After the sixth member voted in favor of the ruling, securing the majority, the court suspended the hearing until June 5. The remaining members are expected to vote then, and the ruling would be issued. It would establish a way for people who experienced discrimination or physical attacks based on their sexual identity or gender orientation to sue.
Bolsonaro has said that if one of his sons were gay, he’d rather he be dead. Last month, he discouraged gay tourists from visiting the country and told journalists that Brazil cannot become known as a “gay paradise.”
Brazil led the world in transgender homicides with 171 in 2017, the last year for which statistics are available, according to the organization TransEurope. Someone is killed in a homophobic attack here every 16 hours, the Inter-American Commission on Human Rights reported.
As Bolsonaro campaigned last year, reports of crimes against LGBT people tripled. After Bolsonaro took office in January, Brazil’s only openly gay congressman gave up his seat and fled the country amid death threats.
“It is a decisive win for the LGBT community.” said Flavio Grossi, a criminal defense lawyer who represents LGBT clients. “LGBT people are scared. I have seen an increase in clients reporting instances of physical aggression, hate crimes and racism.”
Brazil’s LGBT community has secured major victories through the supreme court, including the right to marry in 2013 and to legally change names and genders in 2018. But the country’s anti-discrimination law explicitly covers only discrimination committed on the basis of race.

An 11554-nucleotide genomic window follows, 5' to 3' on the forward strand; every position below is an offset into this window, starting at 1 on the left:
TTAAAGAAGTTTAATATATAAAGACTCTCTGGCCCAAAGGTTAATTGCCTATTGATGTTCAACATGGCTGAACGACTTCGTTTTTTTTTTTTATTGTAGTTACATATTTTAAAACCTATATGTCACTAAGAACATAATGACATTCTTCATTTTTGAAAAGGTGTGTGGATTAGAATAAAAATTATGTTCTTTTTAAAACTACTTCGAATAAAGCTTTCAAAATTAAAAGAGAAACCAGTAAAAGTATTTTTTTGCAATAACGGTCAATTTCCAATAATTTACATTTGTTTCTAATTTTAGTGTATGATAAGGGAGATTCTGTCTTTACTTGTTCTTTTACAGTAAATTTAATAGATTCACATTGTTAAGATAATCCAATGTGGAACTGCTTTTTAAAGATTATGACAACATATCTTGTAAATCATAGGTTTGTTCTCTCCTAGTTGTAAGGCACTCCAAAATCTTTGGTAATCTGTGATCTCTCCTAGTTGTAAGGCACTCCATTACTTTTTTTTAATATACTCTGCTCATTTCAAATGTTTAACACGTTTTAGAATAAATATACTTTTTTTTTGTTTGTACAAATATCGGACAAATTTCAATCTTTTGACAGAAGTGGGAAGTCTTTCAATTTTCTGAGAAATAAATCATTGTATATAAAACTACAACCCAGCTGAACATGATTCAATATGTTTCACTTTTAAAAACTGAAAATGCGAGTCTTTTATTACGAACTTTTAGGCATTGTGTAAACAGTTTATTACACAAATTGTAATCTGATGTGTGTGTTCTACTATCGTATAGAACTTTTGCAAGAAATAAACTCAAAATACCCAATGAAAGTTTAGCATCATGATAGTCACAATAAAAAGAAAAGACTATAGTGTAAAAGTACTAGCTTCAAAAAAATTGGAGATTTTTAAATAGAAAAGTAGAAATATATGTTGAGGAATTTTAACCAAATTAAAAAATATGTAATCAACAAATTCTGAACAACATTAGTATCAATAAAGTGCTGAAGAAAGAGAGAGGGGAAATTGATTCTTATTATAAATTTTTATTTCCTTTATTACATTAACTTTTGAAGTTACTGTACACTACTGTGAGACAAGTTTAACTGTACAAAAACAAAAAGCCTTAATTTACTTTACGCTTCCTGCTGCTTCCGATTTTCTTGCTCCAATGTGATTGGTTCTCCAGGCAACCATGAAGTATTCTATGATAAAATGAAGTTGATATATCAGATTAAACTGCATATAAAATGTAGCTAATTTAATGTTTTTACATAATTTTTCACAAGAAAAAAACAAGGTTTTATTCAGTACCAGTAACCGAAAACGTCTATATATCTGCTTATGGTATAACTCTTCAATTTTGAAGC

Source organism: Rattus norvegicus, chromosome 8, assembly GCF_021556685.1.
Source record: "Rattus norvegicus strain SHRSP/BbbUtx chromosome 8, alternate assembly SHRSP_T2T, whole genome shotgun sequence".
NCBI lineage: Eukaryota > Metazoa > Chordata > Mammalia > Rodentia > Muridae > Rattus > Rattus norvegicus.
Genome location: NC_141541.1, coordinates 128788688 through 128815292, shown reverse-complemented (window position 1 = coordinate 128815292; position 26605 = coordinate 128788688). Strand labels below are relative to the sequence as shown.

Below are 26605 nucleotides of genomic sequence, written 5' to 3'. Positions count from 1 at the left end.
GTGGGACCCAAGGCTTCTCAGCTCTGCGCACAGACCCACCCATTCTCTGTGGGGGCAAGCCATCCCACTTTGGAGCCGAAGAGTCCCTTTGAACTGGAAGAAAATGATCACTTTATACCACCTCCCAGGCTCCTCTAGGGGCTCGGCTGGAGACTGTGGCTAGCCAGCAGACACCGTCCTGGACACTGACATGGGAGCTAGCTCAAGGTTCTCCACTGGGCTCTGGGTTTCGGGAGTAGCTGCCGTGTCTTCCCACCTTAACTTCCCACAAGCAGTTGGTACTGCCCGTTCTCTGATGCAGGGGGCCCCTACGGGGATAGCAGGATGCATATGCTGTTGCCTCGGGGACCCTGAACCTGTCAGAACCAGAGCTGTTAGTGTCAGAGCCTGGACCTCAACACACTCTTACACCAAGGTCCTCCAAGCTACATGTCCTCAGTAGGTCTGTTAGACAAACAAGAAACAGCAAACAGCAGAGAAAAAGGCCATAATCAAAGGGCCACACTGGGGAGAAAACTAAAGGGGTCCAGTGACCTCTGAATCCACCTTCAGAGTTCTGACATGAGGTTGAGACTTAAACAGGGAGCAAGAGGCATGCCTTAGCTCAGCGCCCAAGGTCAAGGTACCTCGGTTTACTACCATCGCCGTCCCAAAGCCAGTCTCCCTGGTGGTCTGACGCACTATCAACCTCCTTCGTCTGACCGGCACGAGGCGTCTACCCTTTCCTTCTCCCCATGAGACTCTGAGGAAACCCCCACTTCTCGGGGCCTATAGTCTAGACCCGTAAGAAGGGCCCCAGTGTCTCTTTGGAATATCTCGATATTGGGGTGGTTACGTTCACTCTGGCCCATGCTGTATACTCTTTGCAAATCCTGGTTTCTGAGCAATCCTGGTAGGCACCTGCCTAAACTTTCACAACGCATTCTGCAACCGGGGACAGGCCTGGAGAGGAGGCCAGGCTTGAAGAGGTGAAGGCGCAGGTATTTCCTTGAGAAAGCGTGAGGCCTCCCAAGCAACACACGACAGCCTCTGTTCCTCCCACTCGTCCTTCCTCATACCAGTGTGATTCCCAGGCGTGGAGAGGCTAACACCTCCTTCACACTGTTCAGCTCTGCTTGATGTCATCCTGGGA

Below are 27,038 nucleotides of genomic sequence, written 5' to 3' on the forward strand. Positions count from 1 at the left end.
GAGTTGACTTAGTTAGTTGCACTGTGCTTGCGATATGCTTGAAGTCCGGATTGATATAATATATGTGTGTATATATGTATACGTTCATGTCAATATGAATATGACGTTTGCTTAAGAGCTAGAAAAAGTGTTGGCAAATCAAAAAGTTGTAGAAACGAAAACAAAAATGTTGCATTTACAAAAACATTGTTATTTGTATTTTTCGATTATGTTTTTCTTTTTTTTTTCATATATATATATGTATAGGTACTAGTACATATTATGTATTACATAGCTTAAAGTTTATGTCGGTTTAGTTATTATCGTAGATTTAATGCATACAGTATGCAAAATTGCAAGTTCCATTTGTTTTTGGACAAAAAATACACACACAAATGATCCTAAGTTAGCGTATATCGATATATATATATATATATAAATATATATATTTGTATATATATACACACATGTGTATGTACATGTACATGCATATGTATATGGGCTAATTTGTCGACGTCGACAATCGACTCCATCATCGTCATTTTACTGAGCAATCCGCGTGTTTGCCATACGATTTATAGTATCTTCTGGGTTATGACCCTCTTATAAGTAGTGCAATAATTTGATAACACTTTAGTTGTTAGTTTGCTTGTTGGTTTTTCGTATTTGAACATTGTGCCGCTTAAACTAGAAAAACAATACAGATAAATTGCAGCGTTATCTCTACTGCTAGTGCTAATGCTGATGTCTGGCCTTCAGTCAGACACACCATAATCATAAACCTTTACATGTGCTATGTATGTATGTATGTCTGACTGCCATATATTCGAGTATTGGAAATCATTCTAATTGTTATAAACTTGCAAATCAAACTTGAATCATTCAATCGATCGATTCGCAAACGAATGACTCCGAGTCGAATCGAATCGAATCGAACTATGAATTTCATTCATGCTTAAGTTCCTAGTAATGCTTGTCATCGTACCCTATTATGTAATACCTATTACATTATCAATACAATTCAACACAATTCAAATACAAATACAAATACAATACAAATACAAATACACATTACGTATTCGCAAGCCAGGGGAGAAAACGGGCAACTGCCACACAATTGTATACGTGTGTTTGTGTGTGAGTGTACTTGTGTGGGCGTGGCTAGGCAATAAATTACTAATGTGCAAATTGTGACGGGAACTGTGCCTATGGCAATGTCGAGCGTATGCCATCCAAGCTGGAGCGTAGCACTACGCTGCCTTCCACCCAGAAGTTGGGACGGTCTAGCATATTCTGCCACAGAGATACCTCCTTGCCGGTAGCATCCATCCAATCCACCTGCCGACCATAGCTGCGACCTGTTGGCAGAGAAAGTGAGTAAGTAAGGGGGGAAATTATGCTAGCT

Brazil’s Senate is debating legislation that would punish hate crimes based on sexual orientation or gender with up to five years in prison but could leave room for religious exceptions.
With the court vote, the judiciary got out in front of the slow-moving legislation.
“Parliament doesn’t act,” said Judge Luiz Fox, who cast the sixth and deciding vote.
“There is no guarantee the bill will pass, and even if it does, it can be vetoed and homophobia will continue,” he said. “The judiciary must act in defense of minorities against violence by the majority.”
On the eve of the vote, pro-LGBT actors and musicians faced off against Brazil’s powerful evangelical lobby in the halls of the Supreme Court, as both groups tried to sway judges.
“Freedom of thought has to be protected,” Deputy Marco Feliciano, a member of the evangelical caucus in Congress, said before the hearing.
“But things are different today,” he continued. “The church isn’t confined behind four walls. A pastor can go to the pulpit and say, ‘Homosexuality is a sin, it scars divine character.’
“That’s religious liberty, guaranteed by Article Five of the constitution,” he said. “But what if someone takes a video of that and posts it on social media?”
A push by the evangelical caucus to delay the vote did not gather enough support.
While the country’s religious right has made significant inroads in congress, Brazil’s supreme court judges, most of whom were appointed by left-leaning presidents, remain staunchly supporters of LGBT rights.
Felipe Daier, a lawyer who researches LGBT rights, praised the court’s decision but said more must be done.
“It is extremely important that this criminalization be accompanied by actions that allow for gender education in schools and by a reduction in inequality in all areas of public policy,” he said.